I was at a parents’ gathering recently, and one mother I knew only as an acquaintance approached me.

“You are amazing,” she said to me.

“Um, thanks?” I responded, not quite sure where the compliment was coming from.

“You are an amazing mother. You work so hard. You have a child with a disability, and I know that’s such hard work. I could never do it, but here you are, doing it every day!”

As she said this, I was holding my daughter Maybelle, who’s a 5-year-old with Down syndrome. She was just hanging out in my arms, examining my hair. “Ponytail!” she announced. “Yep,” I said. “It’s a ponytail.”

“See!” said the other mom. “I admire you so much.”

Living in the South, this is a familiar interaction for me. I call it the “bless your heart” phenomenon: it’s a way for people who are unfamiliar with Down syndrome or other disabilities (particularly intellectual disabilities) to acknowledge that I have a life different than theirs. They want to bless my heart, to give me credit for my efforts, for my living a life they find unimaginable.

It’s a sweet conversation, one very different than what my friends in other parts of the country report. In New York City, for instance, it’s not uncommon for one friend to have conversations that involve people staring at her son and saying, “Didn’t you have prenatal testing?” It’s a conversation that assumes that if my friend had known her child was going to have Down syndrome, she would have terminated the pregnancy (and let me assure you that the decision to terminate a pregnancy isn’t an easy or automatic one, so this sort of questioning dismisses the decision-making of many women).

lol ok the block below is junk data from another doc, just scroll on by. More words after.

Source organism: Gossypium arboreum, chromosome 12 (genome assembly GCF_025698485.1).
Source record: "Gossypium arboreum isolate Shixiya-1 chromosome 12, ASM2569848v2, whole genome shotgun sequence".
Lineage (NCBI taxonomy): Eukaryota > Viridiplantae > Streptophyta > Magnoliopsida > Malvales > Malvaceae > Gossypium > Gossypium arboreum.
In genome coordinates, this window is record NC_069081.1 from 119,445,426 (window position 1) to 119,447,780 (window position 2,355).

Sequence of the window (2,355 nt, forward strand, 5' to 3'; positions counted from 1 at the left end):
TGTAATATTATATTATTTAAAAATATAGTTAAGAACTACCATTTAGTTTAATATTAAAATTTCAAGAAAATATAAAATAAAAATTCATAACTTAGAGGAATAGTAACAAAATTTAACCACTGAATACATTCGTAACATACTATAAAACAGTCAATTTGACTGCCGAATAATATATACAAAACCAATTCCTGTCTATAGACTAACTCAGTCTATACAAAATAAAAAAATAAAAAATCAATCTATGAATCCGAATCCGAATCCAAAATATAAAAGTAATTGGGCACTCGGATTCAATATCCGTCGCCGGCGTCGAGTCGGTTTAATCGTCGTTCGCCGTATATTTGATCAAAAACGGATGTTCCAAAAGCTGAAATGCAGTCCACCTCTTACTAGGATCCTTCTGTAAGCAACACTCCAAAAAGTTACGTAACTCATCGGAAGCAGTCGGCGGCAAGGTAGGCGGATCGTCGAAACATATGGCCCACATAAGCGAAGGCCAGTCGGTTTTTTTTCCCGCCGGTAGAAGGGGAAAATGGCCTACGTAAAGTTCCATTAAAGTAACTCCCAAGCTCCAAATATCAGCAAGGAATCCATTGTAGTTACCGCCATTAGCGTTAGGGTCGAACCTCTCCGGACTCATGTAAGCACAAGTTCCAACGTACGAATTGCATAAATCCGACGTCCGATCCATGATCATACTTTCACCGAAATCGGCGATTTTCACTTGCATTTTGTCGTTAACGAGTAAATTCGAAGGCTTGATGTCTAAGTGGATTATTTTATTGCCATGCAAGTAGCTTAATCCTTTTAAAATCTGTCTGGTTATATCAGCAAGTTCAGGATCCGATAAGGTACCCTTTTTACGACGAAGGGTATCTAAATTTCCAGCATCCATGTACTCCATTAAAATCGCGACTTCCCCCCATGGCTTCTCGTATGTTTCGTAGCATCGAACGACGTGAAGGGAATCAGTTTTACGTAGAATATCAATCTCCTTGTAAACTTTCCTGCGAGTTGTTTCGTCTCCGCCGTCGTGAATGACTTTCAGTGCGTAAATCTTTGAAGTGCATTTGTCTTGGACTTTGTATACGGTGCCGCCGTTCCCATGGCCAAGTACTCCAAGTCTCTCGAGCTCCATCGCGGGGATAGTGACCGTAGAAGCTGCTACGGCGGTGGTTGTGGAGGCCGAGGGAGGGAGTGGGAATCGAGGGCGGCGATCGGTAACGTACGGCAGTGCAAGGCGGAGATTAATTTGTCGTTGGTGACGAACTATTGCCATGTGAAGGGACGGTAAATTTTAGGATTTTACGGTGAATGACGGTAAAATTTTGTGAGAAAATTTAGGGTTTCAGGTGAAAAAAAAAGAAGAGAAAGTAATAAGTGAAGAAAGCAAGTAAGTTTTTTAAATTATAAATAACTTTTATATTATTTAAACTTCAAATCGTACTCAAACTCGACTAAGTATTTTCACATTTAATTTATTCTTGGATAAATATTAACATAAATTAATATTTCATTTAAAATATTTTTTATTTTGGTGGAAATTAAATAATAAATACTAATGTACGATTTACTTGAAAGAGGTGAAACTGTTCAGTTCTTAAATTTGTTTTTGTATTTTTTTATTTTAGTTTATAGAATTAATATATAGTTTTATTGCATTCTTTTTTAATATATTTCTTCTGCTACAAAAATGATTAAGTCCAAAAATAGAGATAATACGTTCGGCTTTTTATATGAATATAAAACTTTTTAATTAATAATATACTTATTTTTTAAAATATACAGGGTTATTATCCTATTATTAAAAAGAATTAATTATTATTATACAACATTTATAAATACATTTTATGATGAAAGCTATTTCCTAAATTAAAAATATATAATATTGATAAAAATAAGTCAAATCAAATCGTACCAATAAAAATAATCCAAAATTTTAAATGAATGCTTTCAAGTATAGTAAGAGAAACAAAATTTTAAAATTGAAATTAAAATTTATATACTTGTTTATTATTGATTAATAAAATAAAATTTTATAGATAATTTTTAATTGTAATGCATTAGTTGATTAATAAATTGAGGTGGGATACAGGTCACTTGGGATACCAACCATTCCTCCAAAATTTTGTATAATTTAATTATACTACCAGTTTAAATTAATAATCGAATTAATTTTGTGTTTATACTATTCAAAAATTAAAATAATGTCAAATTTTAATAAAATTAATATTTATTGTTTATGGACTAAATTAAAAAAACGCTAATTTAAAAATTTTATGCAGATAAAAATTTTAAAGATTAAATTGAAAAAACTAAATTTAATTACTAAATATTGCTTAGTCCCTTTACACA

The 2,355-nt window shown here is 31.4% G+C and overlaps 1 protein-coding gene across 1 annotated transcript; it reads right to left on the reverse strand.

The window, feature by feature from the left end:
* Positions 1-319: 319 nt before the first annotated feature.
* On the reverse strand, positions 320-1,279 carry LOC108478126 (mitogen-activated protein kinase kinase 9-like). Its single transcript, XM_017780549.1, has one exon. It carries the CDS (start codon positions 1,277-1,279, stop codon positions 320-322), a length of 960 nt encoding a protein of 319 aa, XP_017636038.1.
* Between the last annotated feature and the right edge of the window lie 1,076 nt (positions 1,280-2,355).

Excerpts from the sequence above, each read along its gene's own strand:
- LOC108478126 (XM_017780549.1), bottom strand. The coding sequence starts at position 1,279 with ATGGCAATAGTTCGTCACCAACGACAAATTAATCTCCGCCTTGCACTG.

“Bless your heart” is friendlier. It’s an effort to be meaningfully kind, and I appreciate that effort. And yet it’s still uninformed and based on stereotypes about people with disabilities. Maybelle becomes less than a child. She becomes a kind of burden, a burden I’m willing to carry because I’m special, different. “I could never do it,” people will say to me. They could never manage this burden, but I do it because I’m not like a normal person.

And yet of course I’m like a normal person. In fact, I am a normal person. And so is my daughter. She’s not a burden. She’s a child, offering the same kinds of joys and irritations that any child offers. Because she has Down syndrome, she and I do experience some different challenges. In some ways I do more work than the parents of typical kids (assuming that the typical kids don’t dramatically resist sleep, bully their friends, end up in juvenile detention, have some medical condition, etc. — stuff that of course we can’t predict). When you have a kid with Down syndrome, you have to do early intervention therapies. You have to become an advocate in the school system. You have to work to teach the child things that are intuitively obvious to lots of other kids, or that other kids can hear once and incorporate into their repertoires.

But this doesn’t require blessing my heart. A more interesting conversation would be if they asked me if Maybelle’s in preschool (yes), or if I have a job (yes), or how much she likes dance class (a powerful, intense yes). They could challenge their own lack of knowledge, and I’m happy to share what our lives are like.

At the parents’ gathering, I said to the other mother, “It’s actually not that hard to raise Maybelle. She’s a pretty easy kid to be around. I have a good time with her. Down syndrome isn’t as bad as you think.”

“Huh,” she said. “I wouldn’t have guessed that.”